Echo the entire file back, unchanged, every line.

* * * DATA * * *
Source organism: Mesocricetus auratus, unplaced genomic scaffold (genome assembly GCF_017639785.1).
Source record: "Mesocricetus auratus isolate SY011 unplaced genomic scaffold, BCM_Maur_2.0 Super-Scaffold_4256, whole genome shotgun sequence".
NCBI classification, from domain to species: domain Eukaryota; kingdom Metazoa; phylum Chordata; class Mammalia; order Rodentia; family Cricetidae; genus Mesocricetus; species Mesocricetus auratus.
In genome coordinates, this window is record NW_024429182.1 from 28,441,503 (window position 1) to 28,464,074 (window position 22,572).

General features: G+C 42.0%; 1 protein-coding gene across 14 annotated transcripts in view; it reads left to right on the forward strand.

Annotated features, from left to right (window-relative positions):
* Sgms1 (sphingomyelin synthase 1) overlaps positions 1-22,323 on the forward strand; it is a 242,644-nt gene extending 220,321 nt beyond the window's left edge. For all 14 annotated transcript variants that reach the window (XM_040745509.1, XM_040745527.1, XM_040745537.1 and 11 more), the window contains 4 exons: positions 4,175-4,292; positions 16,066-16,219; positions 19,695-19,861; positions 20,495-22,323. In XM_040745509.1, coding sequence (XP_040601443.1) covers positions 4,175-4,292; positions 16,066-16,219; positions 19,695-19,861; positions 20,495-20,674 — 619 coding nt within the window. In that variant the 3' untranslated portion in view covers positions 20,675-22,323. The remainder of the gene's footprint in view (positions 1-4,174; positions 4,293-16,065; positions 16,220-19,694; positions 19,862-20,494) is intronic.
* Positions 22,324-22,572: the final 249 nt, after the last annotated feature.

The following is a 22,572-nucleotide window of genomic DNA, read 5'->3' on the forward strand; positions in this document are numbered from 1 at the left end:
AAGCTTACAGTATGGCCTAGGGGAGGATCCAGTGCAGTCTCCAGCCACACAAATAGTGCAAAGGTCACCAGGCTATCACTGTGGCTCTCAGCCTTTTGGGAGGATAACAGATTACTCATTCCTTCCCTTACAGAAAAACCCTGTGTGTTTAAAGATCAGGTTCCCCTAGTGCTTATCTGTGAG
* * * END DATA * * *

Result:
Source organism: Mesocricetus auratus, unplaced genomic scaffold (genome assembly GCF_017639785.1).
Source record: "Mesocricetus auratus isolate SY011 unplaced genomic scaffold, BCM_Maur_2.0 Super-Scaffold_4256, whole genome shotgun sequence".
NCBI classification, from domain to species: domain Eukaryota; kingdom Metazoa; phylum Chordata; class Mammalia; order Rodentia; family Cricetidae; genus Mesocricetus; species Mesocricetus auratus.
In genome coordinates, this window is record NW_024429182.1 from 28,441,503 (window position 1) to 28,464,074 (window position 22,572).

General features: G+C 42.0%; 1 protein-coding gene across 14 annotated transcripts in view; it reads left to right on the forward strand.

Annotated features, from left to right (window-relative positions):
* Sgms1 (sphingomyelin synthase 1) overlaps positions 1-22,323 on the forward strand; it is a 242,644-nt gene extending 220,321 nt beyond the window's left edge. For all 14 annotated transcript variants that reach the window (XM_040745509.1, XM_040745527.1, XM_040745537.1 and 11 more), the window contains 4 exons: positions 4,175-4,292; positions 16,066-16,219; positions 19,695-19,861; positions 20,495-22,323. In XM_040745509.1, coding sequence (XP_040601443.1) covers positions 4,175-4,292; positions 16,066-16,219; positions 19,695-19,861; positions 20,495-20,674 — 619 coding nt within the window. In that variant the 3' untranslated portion in view covers positions 20,675-22,323. The remainder of the gene's footprint in view (positions 1-4,174; positions 4,293-16,065; positions 16,220-19,694; positions 19,862-20,494) is intronic.
* Positions 22,324-22,572: the final 249 nt, after the last annotated feature.

The following is a 22,572-nucleotide window of genomic DNA, read 5'->3' on the forward strand; positions in this document are numbered from 1 at the left end:
AAGCTTACAGTATGGCCTAGGGGAGGATCCAGTGCAGTCTCCAGCCACACAAATAGTGCAAAGGTCACCAGGCTATCACTGTGGCTCTCAGCCTTTTGGGAGGATAACAGATTACTCATTCCTTCCCTTACAGAAAAACCCTGTGTGTTTAAAGATCAGGTTCCCCTAGTGCTTATCTGTGAG